Thompson's summer day camp keeps kids busy all season

By Denise Coffey - Staff Writer
Thompson - posted Tue., Jul. 19, 2011
Counselors Chris Alves and Siana Green entertain campers with a game of Spit. Photos by D. Coffey.
Counselors Chris Alves and Siana Green entertain campers with a game of Spit. Photos by D. Coffey.

Cassandra Rascka, Jenn Plaza and Cindy Consiglio start their mornings with anywhere from 60 to 120 kids surrounding them. The three women are supervisors for the Thompson summer camp that runs from 9 a.m. to 4 p.m. Thankfully, they have 14 staff members and a host of volunteers to help them steer the kids through a day's worth of activities.

Keeping kids active in the summer is important for everyone. Kids need the exercise, especially without the structure of school to keep them busy.

On nice days, the campers spend their days at Quaddick Lake State Park, where the beach is always available. Two lifeguards are on duty constantly. Small children are not allowed to go into water deeper than their chest. Older kids are tested on their swimming skills by the lifeguards, and if they pass, are allowed to swim out to the buoys off the beach area. If they don't pass the swim test, they can't swim out beyond chest high waters. Every camper gets two periods a day to go swimming, while counselors and lifeguards watch over them.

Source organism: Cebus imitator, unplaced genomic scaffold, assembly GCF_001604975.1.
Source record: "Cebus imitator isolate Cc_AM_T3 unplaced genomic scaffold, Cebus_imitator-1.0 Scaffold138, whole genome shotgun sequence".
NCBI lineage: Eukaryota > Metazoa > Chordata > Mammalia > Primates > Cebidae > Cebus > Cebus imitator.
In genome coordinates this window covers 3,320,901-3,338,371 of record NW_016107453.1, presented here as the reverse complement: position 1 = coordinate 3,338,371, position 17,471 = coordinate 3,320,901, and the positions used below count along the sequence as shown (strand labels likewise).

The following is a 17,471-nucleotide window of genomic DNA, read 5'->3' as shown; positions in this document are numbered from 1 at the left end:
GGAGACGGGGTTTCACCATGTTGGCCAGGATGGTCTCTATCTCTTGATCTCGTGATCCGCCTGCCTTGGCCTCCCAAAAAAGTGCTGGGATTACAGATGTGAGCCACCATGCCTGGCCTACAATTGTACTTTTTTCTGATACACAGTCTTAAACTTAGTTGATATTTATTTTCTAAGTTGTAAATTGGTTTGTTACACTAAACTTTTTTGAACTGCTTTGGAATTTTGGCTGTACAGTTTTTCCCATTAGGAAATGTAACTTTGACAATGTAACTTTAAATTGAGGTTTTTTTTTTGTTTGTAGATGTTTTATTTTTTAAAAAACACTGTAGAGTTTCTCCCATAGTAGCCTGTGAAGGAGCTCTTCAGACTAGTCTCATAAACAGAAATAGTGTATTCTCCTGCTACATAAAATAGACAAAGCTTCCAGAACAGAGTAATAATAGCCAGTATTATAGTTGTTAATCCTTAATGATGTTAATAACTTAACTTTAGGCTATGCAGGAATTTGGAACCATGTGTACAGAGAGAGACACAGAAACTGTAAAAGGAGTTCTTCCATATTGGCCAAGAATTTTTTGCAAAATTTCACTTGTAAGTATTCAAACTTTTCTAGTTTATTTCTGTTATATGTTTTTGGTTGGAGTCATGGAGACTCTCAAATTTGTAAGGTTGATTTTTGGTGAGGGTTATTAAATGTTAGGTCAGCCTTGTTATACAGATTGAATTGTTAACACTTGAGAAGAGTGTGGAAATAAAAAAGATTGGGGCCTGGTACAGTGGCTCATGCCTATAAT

A large field accommodates games of soccer, flag football, baseball and other activities. A supply truck carries all the equipment needed for whatever games the counselors and volunteers schedule.

Picnic tables serve as base camp for the supervisors and anchors for the five different age groups that attend. Children from the ages of 5 through 13 are grouped in two-year increments: 5-6; 7-8; 9-10; and 11 through 13. Fourteen- and 15-year-olds can attend as Counselors-in-Training.

Rascka said there isn't much need to motivate the kids to exercise, especially with the state park as their playground. But some times the children get bored, she said. And that's when the counselors need to shake things up a bit. “The specialist will have to change things up with age-appropriate activities,” Rascka said.

On July 18, bad weather forced the campers into the gym, cafeteria and media room of the Thompson Middle School. The 5- and 6-year-olds made face masks at the arts and crafts table. The 11- to 13-year-olds were playing “Password” with a counselor. The media room held the 7- and 8-year-olds for card games. The 9- and 10-year-olds played flag football in the gym. All the groups rotated through the gym, to make the most of a rainy day.


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